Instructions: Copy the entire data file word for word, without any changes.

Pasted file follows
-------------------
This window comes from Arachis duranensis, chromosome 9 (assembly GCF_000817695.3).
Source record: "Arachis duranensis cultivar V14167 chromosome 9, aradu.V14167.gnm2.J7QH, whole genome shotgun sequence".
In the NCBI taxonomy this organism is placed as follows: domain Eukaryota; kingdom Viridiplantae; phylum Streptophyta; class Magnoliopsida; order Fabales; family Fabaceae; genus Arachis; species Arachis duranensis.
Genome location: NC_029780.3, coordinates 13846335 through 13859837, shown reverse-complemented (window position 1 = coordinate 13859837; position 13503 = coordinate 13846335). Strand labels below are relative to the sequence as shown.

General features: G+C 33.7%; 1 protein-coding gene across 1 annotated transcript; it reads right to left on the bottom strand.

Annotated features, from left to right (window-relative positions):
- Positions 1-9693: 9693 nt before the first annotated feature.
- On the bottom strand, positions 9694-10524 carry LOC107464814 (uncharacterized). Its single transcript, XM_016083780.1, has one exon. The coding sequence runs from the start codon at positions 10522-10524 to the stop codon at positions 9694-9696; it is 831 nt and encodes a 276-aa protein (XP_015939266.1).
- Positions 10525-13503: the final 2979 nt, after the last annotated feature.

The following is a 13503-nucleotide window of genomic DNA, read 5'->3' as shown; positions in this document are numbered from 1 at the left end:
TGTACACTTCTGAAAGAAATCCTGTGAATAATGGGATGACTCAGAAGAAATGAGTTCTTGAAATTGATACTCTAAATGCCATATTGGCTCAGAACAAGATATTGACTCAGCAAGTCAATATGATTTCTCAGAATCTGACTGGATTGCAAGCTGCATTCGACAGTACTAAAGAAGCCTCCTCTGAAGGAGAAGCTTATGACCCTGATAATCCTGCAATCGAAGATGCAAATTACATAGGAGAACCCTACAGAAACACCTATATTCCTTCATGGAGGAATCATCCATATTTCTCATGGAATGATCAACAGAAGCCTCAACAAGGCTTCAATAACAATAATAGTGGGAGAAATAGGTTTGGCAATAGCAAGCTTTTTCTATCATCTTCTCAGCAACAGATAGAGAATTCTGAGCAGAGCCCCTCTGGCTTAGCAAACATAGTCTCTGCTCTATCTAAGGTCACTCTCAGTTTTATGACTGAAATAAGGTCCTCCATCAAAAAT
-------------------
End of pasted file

This window comes from Arachis duranensis, chromosome 9 (assembly GCF_000817695.3).
Source record: "Arachis duranensis cultivar V14167 chromosome 9, aradu.V14167.gnm2.J7QH, whole genome shotgun sequence".
In the NCBI taxonomy this organism is placed as follows: domain Eukaryota; kingdom Viridiplantae; phylum Streptophyta; class Magnoliopsida; order Fabales; family Fabaceae; genus Arachis; species Arachis duranensis.
Genome location: NC_029780.3, coordinates 13846335 through 13859837, shown reverse-complemented (window position 1 = coordinate 13859837; position 13503 = coordinate 13846335). Strand labels below are relative to the sequence as shown.

General features: G+C 33.7%; 1 protein-coding gene across 1 annotated transcript; it reads right to left on the bottom strand.

Annotated features, from left to right (window-relative positions):
- Positions 1-9693: 9693 nt before the first annotated feature.
- On the bottom strand, positions 9694-10524 carry LOC107464814 (uncharacterized). Its single transcript, XM_016083780.1, has one exon. The coding sequence runs from the start codon at positions 10522-10524 to the stop codon at positions 9694-9696; it is 831 nt and encodes a 276-aa protein (XP_015939266.1).
- Positions 10525-13503: the final 2979 nt, after the last annotated feature.

The following is a 13503-nucleotide window of genomic DNA, read 5'->3' as shown; positions in this document are numbered from 1 at the left end:
TGTACACTTCTGAAAGAAATCCTGTGAATAATGGGATGACTCAGAAGAAATGAGTTCTTGAAATTGATACTCTAAATGCCATATTGGCTCAGAACAAGATATTGACTCAGCAAGTCAATATGATTTCTCAGAATCTGACTGGATTGCAAGCTGCATTCGACAGTACTAAAGAAGCCTCCTCTGAAGGAGAAGCTTATGACCCTGATAATCCTGCAATCGAAGATGCAAATTACATAGGAGAACCCTACAGAAACACCTATATTCCTTCATGGAGGAATCATCCATATTTCTCATGGAATGATCAACAGAAGCCTCAACAAGGCTTCAATAACAATAATAGTGGGAGAAATAGGTTTGGCAATAGCAAGCTTTTTCTATCATCTTCTCAGCAACAGATAGAGAATTCTGAGCAGAGCCCCTCTGGCTTAGCAAACATAGTCTCTGCTCTATCTAAGGTCACTCTCAGTTTTATGACTGAAATAAGGTCCTCCATCAAAAAT